(RxWiki News) Divorce typically increases the odds either party will develop a drinking problem; however if there are already alcohol issues within the home it may do the exact opposite, research finds.
While investigating the prevalence of drinking after marital dissolution, researchers at the University of Buffalo discovered that women who leave their alcohol-abusing husbands could reduce chances of developing their own issues.
"Talk to your partner about treatment programs for alcohol abuse."
“Inasmuch as one’s drinking is influenced by the drinking of one’s spouse, it seems reasonable to hypothesize that individuals exiting a marriage with a problem drinking partner may exhibit improvements in drinking outcomes,” explains corresponding author Gregory Homish, Ph.D., and colleagues.
Published in the journal Addiction, the authors used this hypothesis to design their observational study into the symptoms of marital alcoholism.
Dr. Homish, part of the Research Institute on Addictions at UB, and his team used data from the National Epidemiologic Survey on Alcohol and Related Conditions (NESARC) in their study. The authors used two waves of data from NESARC, the first wave alone gathering personal interview reports from over 43,093 respondents throughout the nation.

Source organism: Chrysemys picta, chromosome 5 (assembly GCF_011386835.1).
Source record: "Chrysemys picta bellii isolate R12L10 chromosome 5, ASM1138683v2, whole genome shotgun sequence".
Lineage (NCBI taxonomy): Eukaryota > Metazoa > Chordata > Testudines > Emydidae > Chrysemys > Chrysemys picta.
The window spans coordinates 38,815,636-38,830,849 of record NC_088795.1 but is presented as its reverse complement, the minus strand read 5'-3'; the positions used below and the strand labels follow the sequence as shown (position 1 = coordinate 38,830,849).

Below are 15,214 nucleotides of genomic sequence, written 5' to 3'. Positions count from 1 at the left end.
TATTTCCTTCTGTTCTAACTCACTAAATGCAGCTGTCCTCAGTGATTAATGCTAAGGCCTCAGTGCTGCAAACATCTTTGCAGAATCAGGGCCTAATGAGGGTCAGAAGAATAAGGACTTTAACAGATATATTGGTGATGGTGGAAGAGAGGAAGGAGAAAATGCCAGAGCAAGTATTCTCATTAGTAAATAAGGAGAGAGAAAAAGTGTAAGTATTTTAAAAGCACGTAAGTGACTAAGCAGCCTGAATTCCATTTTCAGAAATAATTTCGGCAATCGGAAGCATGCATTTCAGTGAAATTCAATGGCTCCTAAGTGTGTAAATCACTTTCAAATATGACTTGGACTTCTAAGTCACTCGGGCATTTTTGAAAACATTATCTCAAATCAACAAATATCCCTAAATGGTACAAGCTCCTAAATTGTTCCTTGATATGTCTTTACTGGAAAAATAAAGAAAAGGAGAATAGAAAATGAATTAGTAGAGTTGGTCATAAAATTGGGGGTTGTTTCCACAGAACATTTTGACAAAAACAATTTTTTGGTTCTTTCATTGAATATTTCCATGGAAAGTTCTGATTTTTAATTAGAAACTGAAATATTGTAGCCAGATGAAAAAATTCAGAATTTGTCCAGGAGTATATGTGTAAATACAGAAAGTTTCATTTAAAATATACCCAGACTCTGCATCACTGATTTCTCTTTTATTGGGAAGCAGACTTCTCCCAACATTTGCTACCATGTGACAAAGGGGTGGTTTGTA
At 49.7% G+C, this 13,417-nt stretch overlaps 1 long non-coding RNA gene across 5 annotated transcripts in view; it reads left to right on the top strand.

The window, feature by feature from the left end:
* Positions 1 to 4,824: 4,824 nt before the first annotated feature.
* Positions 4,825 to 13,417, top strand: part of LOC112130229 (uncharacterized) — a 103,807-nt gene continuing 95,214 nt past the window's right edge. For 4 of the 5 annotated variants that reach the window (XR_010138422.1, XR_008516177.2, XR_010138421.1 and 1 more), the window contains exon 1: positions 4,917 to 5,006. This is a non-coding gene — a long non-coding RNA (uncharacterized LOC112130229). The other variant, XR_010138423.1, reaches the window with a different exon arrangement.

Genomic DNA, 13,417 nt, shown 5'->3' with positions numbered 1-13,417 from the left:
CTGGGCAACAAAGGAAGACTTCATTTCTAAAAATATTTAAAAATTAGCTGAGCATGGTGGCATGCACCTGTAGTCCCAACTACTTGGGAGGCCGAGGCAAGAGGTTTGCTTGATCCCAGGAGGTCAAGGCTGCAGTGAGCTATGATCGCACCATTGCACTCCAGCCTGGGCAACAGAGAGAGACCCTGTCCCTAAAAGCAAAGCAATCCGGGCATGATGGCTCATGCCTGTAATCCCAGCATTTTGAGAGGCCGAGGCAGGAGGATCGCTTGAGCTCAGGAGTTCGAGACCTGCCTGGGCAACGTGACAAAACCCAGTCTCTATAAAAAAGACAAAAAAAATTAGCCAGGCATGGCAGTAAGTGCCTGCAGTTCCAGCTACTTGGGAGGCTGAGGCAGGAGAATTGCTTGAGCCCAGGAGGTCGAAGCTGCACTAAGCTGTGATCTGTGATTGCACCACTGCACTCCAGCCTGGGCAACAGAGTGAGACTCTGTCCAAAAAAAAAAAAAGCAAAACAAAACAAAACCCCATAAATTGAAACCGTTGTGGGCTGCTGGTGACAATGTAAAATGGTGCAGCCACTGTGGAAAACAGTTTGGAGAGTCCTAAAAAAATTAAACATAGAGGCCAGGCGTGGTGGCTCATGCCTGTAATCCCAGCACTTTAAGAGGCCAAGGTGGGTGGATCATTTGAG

Of those, the study incorporated 18,413 women participating in both studies that were either married or living with a domestic partner. In the second wave of interviews, the respondents were asked about divorce and domestic separation.
In both rounds, individuals were specifically asked about their partner’s drinking habits. They were thoroughly questioned on their background with alcohol including their drinking frequency, typical quantities consumed per sitting, problematic symptoms, as well as histories of alcohol use disorder.
Using statistical models to draw conclusions, the authors first looked at the demographics of the women married to problem drinkers versus the women whose husbands did not drink excessively. The results indicated that men who abuse alcohol typically married women who had less in several categories—age, education, and income, to name a few. Moreover, these women were more likely to be black and previously diagnosed as an alcoholic.
From here, investigators examined divorce and separation rates and how this impacted alcohol behaviors. They noticed not only did women married to alcohol abusers get divorced more readily, but they also ended up drinking less after the separation.
“The results suggested women ending their relationship with a problem drinking partner exhibited improvements in drinking outcomes at follow-up,” the research team writes. On the other hand, "women ending their relationship with a non-problem drinker displayed the expected pattern of increased risk.”
These findings exhibit a drastic difference between the groups, "substantiating the need for alcohol treatments to address a problem drinking partner," the authors suggest.
A grant awarded to Dr. Homish from The Foundation for Alcohol Research funded the study. No conflicts were reported during the study, though authors believe the incorporation of solely female data limits the scope of their findings.